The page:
The chances of a pregnancy during IVF treatment is not affected by a woman's stress levels.
This is according to research conducted at Cardiff University.
Published in the British Medical Journal, the study reviewed 14 previous projects, looking at a total of 3,583 women.
The women were all assessed on their stress levels using recognised psychological techniques before they began the fertility treatment.
Afterwards, the results of the treatment were monitored. It was confirmed that women who were stressed before treatment were no more or less likely to become pregnant.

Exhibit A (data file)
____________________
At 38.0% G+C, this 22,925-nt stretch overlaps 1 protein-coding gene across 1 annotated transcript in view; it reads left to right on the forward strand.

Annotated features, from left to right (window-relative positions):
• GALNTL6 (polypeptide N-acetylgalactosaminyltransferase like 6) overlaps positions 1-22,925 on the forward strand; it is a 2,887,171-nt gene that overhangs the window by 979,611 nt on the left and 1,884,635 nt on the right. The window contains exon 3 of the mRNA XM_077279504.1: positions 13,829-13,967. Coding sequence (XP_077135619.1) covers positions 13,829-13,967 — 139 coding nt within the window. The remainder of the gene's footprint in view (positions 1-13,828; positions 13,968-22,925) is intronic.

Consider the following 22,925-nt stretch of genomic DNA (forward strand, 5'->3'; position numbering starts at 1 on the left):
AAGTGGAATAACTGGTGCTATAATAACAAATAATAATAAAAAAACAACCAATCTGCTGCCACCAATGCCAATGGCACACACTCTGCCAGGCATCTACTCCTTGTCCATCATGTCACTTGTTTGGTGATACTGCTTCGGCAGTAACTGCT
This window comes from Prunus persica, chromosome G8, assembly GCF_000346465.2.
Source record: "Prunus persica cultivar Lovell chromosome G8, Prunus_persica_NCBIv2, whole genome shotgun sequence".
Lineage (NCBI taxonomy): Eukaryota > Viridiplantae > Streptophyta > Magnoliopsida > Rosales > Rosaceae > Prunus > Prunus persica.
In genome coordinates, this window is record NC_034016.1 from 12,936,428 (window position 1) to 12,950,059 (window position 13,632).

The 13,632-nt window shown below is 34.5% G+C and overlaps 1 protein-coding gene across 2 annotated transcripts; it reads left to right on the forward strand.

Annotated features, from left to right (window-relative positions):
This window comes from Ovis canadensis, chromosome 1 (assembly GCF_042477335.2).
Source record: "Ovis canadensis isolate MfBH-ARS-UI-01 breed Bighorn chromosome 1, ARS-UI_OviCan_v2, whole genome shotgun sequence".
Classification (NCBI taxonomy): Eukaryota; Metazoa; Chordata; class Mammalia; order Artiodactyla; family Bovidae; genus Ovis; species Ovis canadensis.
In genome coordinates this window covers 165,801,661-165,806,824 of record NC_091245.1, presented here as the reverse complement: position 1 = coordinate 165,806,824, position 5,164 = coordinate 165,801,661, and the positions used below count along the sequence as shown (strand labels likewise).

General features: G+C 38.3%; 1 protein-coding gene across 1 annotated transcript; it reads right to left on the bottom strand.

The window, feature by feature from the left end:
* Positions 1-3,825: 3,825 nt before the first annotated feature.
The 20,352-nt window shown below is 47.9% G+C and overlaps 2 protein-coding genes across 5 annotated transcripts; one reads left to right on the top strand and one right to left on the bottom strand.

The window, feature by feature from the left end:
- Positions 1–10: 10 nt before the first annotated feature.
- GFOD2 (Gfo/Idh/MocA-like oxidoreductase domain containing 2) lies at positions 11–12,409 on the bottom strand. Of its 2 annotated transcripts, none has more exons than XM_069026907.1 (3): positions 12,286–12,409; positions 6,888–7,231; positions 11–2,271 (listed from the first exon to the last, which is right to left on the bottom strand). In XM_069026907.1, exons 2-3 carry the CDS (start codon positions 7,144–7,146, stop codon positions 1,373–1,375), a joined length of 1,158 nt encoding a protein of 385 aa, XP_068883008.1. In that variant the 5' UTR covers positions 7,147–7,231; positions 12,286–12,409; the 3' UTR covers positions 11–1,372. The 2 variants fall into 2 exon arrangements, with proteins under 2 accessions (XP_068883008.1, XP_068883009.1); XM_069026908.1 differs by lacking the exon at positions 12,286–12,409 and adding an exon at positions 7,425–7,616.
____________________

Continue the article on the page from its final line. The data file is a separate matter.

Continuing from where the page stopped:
Professor Jack Boivin, lead researcher from Cardiff University, told the BBC: "There are a lot of myths around how people get pregnant.
"Women having fertility treatment who do not get pregnant early on often blame themselves for getting too stressed out and the longer they remain not pregnant the more stressed they get. This just reinforces the myth."